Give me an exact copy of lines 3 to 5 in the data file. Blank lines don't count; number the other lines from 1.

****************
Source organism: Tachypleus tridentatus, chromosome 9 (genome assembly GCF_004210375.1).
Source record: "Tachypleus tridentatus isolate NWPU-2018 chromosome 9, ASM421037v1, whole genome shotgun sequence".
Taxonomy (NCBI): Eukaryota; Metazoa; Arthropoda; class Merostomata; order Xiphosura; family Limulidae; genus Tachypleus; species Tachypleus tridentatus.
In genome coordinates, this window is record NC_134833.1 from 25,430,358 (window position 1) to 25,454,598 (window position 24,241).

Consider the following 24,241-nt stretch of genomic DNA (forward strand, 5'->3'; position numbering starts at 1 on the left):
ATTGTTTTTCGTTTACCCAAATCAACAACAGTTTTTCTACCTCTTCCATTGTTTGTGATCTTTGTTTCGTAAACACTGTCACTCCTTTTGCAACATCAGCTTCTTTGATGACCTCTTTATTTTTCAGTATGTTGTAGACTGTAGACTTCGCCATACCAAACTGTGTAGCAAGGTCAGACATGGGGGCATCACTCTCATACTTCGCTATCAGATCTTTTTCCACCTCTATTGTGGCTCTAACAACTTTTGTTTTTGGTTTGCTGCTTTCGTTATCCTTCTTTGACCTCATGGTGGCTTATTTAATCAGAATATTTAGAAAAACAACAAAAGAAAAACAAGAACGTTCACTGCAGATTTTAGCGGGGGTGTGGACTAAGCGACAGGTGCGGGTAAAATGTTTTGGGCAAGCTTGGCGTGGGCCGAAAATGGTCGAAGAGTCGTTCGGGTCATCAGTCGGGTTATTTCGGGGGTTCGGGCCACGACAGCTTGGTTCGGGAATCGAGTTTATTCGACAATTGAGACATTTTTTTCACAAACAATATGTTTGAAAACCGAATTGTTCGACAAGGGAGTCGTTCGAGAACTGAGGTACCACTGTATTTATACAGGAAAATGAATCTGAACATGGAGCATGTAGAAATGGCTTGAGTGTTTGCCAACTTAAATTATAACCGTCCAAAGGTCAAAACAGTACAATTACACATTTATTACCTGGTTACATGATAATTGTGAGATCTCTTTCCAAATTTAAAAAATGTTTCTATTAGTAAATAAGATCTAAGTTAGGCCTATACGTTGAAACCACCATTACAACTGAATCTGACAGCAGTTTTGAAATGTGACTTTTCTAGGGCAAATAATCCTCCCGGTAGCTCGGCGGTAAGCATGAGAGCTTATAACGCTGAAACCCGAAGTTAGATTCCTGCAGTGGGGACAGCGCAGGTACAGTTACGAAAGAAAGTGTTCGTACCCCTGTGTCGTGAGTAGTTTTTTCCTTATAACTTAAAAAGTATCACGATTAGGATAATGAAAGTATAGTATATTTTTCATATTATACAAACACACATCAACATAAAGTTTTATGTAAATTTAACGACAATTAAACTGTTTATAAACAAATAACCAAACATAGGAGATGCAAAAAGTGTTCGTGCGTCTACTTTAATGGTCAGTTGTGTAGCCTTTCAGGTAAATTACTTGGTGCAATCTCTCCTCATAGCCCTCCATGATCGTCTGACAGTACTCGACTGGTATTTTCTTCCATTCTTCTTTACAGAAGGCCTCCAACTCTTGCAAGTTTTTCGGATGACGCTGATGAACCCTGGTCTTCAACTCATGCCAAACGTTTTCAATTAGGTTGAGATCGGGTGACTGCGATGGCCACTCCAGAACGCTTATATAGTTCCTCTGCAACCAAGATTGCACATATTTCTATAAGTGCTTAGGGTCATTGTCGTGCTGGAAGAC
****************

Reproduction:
Taxonomy (NCBI): Eukaryota; Metazoa; Arthropoda; class Merostomata; order Xiphosura; family Limulidae; genus Tachypleus; species Tachypleus tridentatus.
In genome coordinates, this window is record NC_134833.1 from 25,430,358 (window position 1) to 25,454,598 (window position 24,241).

Consider the following 24,241-nt stretch of genomic DNA (forward strand, 5'->3'; position numbering starts at 1 on the left):